The Federal Reserve was supposed to protect the value of the U.S. dollar – at least that’s how it was originally sold to the public. We still don’t know why the dollar needed “protection”. It was solid for the longest time, except for the time when President Lincoln printed too many of them to pay for the War between the States, but those dollars came and went.
When the Federal Reserve was set up in 1913, the dollar was worth as much on that day as it was when Napoleon Bonaparte set off for Russia.
Instead what the Fed has successfully done is allow the dollar to slip and decline through the 20th century and is now worth only about 3 cents! The likelihood of a continuing decline is strong.
The Great Correction
As long as the Great Correction continues, coupled with historically low interest rates, it will be a great time to invest in real estate.
Thanks to the creation of the Federal Reserve almost 100 years ago, Ben Bernanke has a little “technology” called a printing press. And he knows how to use it!
The Great Correction began about 5 years ago and the feds have been fighting it ever since with trillions of dollars of fiscal and monetary stimulus.
Naturally, the markets and the economy reacted positively and GDP growth resumed in 2009. However, there is no “recovery”. The private sector is correcting and the GDP growth rates have been going down for 40 years.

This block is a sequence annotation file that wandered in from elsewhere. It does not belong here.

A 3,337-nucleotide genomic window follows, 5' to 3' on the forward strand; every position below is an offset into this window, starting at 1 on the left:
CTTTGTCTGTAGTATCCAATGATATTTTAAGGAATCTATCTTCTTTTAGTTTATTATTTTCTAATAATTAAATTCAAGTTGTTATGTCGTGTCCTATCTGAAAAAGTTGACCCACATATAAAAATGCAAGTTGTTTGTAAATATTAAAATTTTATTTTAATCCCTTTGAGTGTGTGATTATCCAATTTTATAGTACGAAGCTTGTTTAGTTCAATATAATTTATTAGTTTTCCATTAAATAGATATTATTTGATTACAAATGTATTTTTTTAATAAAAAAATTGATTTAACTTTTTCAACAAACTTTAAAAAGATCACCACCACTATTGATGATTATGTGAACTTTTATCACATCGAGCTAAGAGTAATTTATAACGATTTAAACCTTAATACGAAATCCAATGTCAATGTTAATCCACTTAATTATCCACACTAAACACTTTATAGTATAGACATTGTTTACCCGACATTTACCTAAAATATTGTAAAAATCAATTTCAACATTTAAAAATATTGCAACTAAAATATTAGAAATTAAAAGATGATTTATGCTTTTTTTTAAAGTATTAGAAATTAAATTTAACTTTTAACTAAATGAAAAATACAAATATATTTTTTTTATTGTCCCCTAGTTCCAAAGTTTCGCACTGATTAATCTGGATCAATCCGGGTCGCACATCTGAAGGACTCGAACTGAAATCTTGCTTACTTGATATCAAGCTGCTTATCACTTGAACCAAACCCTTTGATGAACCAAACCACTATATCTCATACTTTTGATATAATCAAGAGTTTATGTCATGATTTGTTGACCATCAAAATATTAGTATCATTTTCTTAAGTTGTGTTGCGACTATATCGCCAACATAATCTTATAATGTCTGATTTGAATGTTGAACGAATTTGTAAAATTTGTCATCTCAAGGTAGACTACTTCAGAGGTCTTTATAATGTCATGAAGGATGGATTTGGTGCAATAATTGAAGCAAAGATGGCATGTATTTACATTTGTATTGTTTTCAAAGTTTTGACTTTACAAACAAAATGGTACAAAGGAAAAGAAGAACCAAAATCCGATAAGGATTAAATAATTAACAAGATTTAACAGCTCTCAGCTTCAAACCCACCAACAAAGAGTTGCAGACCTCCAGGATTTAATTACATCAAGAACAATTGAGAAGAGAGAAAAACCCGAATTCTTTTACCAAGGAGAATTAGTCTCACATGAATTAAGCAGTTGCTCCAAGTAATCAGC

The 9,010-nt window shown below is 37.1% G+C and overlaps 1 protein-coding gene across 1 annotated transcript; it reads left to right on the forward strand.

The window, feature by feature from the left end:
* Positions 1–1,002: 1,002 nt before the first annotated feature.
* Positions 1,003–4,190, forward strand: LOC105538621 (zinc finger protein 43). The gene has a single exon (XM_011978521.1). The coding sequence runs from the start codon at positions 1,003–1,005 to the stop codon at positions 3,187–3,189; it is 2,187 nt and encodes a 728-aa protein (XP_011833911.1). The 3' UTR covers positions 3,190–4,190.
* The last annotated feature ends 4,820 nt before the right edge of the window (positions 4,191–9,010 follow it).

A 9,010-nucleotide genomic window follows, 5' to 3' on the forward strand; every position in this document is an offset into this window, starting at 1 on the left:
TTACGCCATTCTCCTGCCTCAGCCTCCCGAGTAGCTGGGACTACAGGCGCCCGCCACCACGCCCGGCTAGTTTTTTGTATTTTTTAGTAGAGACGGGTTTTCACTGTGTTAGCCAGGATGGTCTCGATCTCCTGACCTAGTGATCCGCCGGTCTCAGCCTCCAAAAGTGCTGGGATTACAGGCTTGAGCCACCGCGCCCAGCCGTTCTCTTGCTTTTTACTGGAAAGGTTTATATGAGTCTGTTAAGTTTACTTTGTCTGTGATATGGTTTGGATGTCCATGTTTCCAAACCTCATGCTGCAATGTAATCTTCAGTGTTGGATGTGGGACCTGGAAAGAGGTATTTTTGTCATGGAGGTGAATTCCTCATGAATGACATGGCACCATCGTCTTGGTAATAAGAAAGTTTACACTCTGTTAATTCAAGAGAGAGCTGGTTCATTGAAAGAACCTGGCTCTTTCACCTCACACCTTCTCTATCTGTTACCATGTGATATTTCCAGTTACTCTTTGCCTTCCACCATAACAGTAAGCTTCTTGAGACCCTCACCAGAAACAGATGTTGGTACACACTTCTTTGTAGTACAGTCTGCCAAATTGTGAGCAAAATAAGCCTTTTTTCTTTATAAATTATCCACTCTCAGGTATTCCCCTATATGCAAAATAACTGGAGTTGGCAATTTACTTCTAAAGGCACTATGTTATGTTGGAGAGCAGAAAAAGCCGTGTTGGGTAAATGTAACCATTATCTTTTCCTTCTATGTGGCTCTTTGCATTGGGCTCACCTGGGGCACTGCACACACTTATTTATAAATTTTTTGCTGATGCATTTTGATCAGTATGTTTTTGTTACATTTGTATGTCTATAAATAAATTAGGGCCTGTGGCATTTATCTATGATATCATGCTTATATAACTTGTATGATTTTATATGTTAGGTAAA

The feds will continue to fight these disappointing growth rates, and they’ll fight the Great Correction along with it.
The federal government borrows over a trillion dollars a year with no end in sight. Last year, 61% of that money came from… Ben Bernanke’s printing press!
The problem is that most of the growth depends on further spending and money-creation by the feds. This continued money creation will further erode the U.S. dollar through inflation, allowing you to pay off your fixed-rate mortgage with cheaper and cheaper dollars, and eventually making your mortgage worthless.
US Real Estate Today
US real estate may be the best investment of all time today. Adjusted for inflation, housing prices are back to 1979 levels, and mortgage rates are about one-third what they were back then at 15% to 20%. Over the life of a $200,000 mortgage you would pay as much as $700,000 including interest.
Additionally, the typical house sold in 1979 was about 1,600 square feet whereas the average house today is about 2,200 square feet. That’s a difference of $75 per square foot now versus $100 in 1979. That’s a much bigger home.
There are great real estate deals to be found in markets all around the U.S. For example, you can buy 3-bedroom single-family homes between $50,000 to $80,000 in markets like Indianapolis, Atlanta and Kansas City, among others, with rents between $700 and $900 per month. And all of these properties generate double-digit capitalization (cap) rates.
US housing is a better deal now than it has ever been in terms of affordability and value per dollar. To get back to normal affordability levels, the value would have to increase by $100,000.
If you could borrow mortgage loans at the lowest rates in history, and in advance of what could be the greatest inflationary time in U.S. history, wouldn’t you borrow as much as you possibly could?